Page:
John Quincy Adams (6th President, 1825-1829) enjoyed scaring guests with his pet alligator. General Marquis de Lafayette brought the alligator to the White House and it lived in the East Room bathtub.
Martin Van Buren (8th President, 1837-1841) received a pair of tiger cubs as a gift from the Sultan of Oman. President Van Buren wanted to keep the cubs, but Congress insisted they belonged to the people. Eventually the president donated the tigers to the zoo.
Calvin Coolidge (30th President, 1923-1929) had a small zoo at the White House, which included a bear cub, two lion cubs, a wallaby, an antelope, pekin ducks, and Billy the pygmy hippopotamus. He also received a raccoon as a gift to be served as part of Thanksgiving dinner. But President Coolidge grew fond of the raccoon and called her Rebecca. He let her roam up and down the halls and took her for walks on a leash around the White House gardens. She never made it to the dinner table, except perhaps as a guest.
John Quincy Adams’ (6th President, 1825-1829) wife Louisa Adams raised silkworms in the mulberry trees at the White House and spun their silk.
President Taft (27th President, 1909-1913) brought his own cow Mooly Wolly to the White House because he loved fresh milk. He later replaced Mooly with Pauline, who allegedly produced 7 1⁄2 gallons of milk a day. She was the last cow to live at the White House.
Woodrow Wilson (28th President, 1913-1921) bought a flock of sheep and had them graze on the White House lawn. Not only did it save them from mowing, but he sold the wool from the sheep to raise money for the Red Cross during World War I.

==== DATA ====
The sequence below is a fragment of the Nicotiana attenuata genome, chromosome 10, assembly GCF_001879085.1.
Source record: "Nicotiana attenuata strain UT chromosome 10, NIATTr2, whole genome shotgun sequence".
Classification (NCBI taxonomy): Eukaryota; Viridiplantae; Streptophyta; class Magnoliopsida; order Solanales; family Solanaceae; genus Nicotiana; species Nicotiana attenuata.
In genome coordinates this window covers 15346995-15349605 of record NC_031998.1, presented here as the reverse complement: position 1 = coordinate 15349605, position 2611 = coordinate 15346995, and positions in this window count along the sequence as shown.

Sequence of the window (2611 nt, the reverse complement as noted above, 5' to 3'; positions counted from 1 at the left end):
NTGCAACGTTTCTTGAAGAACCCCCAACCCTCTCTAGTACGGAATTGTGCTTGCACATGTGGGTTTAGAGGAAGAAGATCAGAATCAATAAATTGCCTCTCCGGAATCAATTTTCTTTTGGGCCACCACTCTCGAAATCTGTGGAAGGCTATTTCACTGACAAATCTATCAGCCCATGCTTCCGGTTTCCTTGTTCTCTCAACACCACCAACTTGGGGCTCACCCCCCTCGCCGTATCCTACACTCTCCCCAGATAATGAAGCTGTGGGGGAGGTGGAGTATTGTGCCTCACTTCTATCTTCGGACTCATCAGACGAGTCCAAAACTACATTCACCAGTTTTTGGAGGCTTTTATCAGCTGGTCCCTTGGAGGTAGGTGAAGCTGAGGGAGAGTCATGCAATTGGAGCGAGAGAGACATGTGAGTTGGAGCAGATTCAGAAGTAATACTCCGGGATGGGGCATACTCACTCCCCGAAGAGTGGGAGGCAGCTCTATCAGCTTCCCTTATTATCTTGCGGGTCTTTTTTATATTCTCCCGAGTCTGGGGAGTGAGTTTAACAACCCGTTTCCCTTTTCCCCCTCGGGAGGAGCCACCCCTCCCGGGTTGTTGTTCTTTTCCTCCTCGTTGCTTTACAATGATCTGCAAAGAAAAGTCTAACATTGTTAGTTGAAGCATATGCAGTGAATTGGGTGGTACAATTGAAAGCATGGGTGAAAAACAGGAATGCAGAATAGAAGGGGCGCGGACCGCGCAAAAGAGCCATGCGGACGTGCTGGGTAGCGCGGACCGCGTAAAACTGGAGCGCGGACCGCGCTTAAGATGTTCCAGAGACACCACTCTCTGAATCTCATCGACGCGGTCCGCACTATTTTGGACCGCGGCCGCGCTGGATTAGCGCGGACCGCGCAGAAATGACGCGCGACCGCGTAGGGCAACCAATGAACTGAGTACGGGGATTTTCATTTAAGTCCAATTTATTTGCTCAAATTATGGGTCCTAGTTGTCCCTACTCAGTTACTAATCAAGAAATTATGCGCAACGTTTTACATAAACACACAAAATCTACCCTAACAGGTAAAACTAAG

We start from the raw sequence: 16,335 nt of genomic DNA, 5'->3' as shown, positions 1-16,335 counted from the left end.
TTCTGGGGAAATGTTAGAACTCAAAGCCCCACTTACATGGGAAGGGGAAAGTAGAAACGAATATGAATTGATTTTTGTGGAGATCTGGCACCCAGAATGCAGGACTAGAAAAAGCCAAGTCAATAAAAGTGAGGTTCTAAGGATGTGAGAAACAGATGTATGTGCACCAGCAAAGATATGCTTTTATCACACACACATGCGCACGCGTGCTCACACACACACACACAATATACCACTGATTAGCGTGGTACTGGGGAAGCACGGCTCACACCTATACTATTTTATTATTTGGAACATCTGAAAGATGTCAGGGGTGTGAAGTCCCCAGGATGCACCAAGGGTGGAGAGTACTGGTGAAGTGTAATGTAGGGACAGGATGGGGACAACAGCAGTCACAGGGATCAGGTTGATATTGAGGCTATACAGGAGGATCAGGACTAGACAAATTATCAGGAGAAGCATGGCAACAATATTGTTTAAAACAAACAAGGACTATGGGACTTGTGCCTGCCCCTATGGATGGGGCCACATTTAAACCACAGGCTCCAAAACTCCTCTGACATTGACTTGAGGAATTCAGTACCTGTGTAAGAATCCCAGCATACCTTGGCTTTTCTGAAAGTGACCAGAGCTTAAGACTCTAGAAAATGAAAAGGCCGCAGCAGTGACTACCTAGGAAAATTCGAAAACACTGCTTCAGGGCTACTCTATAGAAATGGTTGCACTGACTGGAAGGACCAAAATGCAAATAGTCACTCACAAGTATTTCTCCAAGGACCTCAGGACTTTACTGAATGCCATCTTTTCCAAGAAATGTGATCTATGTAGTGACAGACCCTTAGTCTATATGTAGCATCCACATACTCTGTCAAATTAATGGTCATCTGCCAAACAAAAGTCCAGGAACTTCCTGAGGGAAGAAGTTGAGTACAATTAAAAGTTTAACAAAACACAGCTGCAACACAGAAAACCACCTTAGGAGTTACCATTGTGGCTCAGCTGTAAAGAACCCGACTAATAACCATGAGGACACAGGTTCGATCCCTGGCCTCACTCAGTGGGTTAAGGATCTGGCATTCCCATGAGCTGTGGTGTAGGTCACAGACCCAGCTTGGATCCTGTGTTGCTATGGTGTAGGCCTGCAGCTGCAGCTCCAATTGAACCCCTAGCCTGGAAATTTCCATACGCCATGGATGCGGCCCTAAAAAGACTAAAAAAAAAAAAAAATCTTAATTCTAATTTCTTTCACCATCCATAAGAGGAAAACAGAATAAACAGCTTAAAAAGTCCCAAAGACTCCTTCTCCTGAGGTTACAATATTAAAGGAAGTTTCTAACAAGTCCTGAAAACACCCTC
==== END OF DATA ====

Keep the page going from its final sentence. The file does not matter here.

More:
You can tell a lot about a person by his pets. For example, Andrew Johnson was sensitive and Woodrow Wilson was a practical man. What can you learn about a person who chooses a bird as a pet? How about a lion? A tiger? A bear? Learning about the animals that have lived at the White House teaches us not only about our presidents and their families but also about what life at the White House must have been like.
• Enjoy Steven Kellogg’s article and illustrations of “The Presidential Pet” in Our White House: Looking In, Looking Out, and accept his invitation to judge the Best in Show.
• Read the story of “The White House Cow,” by Richard Peck in Our White House: Looking In, Looking Out.
• Read more about Theodore Roosevelt’s many pets in “Storming Down the Stairs,” by Albert Marrin, and enjoy Chris Van Dusen’s illustration of “TR’s Family & Friends” in Our White House: Looking In, Looking Out.
• Read about George Washington’s special interest in breeding mules and hounds in “Presidential Menageries: George Washington, Hound Dogs, and Super Mules.”
If you were president, what kind of pet would you have and why? What would you name it? Would it serve an important purpose? Where would your pet live in the White House?
• Research your favorite president and his pets. Draw a picture of them at the White House.
• Write a fictional story about a presidential pet. How did it get to the White House and what trouble did your pet get into there?
Barnes, Peter W. President Adams' Alligator and Other White House Pets. Alexandria, VA: VSP Books, 2003.
Castel, Albert. The Presidency of Andrew Johnson. Lawrence: Regents Press of Kansas, 1979.
Davis, Gibbs. Wackiest White House Pets. New York: Scholastic Press, 2004.
Ives, Sarah. U.S. Presidential Pets: Then and Now. National Geographic Kids.
President Jefferson in the White House.
White House Pets.
White House Pets.
©2010 Heather Lang; The National Children’s Book and Literacy Alliance